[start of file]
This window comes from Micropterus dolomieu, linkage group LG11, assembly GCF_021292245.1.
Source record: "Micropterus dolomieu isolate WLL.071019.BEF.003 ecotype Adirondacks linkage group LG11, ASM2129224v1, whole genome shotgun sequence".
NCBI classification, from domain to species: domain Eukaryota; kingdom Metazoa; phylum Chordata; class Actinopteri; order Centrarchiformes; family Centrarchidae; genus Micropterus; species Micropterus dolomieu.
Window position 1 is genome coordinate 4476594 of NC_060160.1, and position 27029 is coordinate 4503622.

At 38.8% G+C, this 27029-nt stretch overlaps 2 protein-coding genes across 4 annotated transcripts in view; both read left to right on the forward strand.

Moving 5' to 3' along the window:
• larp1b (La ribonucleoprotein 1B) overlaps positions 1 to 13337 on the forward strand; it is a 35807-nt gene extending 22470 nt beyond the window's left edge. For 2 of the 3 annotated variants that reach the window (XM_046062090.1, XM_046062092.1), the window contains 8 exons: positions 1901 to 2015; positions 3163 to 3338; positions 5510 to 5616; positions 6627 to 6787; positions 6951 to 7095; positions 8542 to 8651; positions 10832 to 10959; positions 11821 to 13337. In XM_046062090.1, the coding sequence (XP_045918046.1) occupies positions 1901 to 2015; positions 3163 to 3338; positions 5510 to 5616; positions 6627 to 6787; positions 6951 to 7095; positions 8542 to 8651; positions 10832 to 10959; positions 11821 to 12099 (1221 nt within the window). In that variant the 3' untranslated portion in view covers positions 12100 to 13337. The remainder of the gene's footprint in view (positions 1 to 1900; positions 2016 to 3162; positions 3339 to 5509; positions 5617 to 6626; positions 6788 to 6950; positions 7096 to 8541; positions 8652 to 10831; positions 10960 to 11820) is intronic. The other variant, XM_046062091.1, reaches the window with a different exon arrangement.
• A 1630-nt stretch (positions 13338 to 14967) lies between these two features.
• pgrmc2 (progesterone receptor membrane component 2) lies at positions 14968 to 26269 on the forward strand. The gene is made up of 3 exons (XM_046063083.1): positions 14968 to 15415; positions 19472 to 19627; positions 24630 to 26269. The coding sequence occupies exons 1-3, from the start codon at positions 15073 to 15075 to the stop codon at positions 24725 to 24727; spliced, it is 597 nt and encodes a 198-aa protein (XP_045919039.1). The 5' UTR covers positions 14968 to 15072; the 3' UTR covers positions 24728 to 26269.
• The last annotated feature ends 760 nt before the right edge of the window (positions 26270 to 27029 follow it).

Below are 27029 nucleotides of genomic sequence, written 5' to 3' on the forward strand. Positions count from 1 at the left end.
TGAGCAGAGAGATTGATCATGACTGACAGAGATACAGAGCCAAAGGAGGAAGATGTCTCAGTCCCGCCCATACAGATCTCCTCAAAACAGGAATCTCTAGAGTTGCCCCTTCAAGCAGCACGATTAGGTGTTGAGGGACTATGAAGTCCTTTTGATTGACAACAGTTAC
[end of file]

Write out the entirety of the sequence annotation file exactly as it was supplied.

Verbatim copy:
This window comes from Micropterus dolomieu, linkage group LG11, assembly GCF_021292245.1.
Source record: "Micropterus dolomieu isolate WLL.071019.BEF.003 ecotype Adirondacks linkage group LG11, ASM2129224v1, whole genome shotgun sequence".
NCBI classification, from domain to species: domain Eukaryota; kingdom Metazoa; phylum Chordata; class Actinopteri; order Centrarchiformes; family Centrarchidae; genus Micropterus; species Micropterus dolomieu.
Window position 1 is genome coordinate 4476594 of NC_060160.1, and position 27029 is coordinate 4503622.

At 38.8% G+C, this 27029-nt stretch overlaps 2 protein-coding genes across 4 annotated transcripts in view; both read left to right on the forward strand.

Moving 5' to 3' along the window:
• larp1b (La ribonucleoprotein 1B) overlaps positions 1 to 13337 on the forward strand; it is a 35807-nt gene extending 22470 nt beyond the window's left edge. For 2 of the 3 annotated variants that reach the window (XM_046062090.1, XM_046062092.1), the window contains 8 exons: positions 1901 to 2015; positions 3163 to 3338; positions 5510 to 5616; positions 6627 to 6787; positions 6951 to 7095; positions 8542 to 8651; positions 10832 to 10959; positions 11821 to 13337. In XM_046062090.1, the coding sequence (XP_045918046.1) occupies positions 1901 to 2015; positions 3163 to 3338; positions 5510 to 5616; positions 6627 to 6787; positions 6951 to 7095; positions 8542 to 8651; positions 10832 to 10959; positions 11821 to 12099 (1221 nt within the window). In that variant the 3' untranslated portion in view covers positions 12100 to 13337. The remainder of the gene's footprint in view (positions 1 to 1900; positions 2016 to 3162; positions 3339 to 5509; positions 5617 to 6626; positions 6788 to 6950; positions 7096 to 8541; positions 8652 to 10831; positions 10960 to 11820) is intronic. The other variant, XM_046062091.1, reaches the window with a different exon arrangement.
• A 1630-nt stretch (positions 13338 to 14967) lies between these two features.
• pgrmc2 (progesterone receptor membrane component 2) lies at positions 14968 to 26269 on the forward strand. The gene is made up of 3 exons (XM_046063083.1): positions 14968 to 15415; positions 19472 to 19627; positions 24630 to 26269. The coding sequence occupies exons 1-3, from the start codon at positions 15073 to 15075 to the stop codon at positions 24725 to 24727; spliced, it is 597 nt and encodes a 198-aa protein (XP_045919039.1). The 5' UTR covers positions 14968 to 15072; the 3' UTR covers positions 24728 to 26269.
• The last annotated feature ends 760 nt before the right edge of the window (positions 26270 to 27029 follow it).

Below are 27029 nucleotides of genomic sequence, written 5' to 3' on the forward strand. Positions count from 1 at the left end.
TGAGCAGAGAGATTGATCATGACTGACAGAGATACAGAGCCAAAGGAGGAAGATGTCTCAGTCCCGCCCATACAGATCTCCTCAAAACAGGAATCTCTAGAGTTGCCCCTTCAAGCAGCACGATTAGGTGTTGAGGGACTATGAAGTCCTTTTGATTGACAACAGTTAC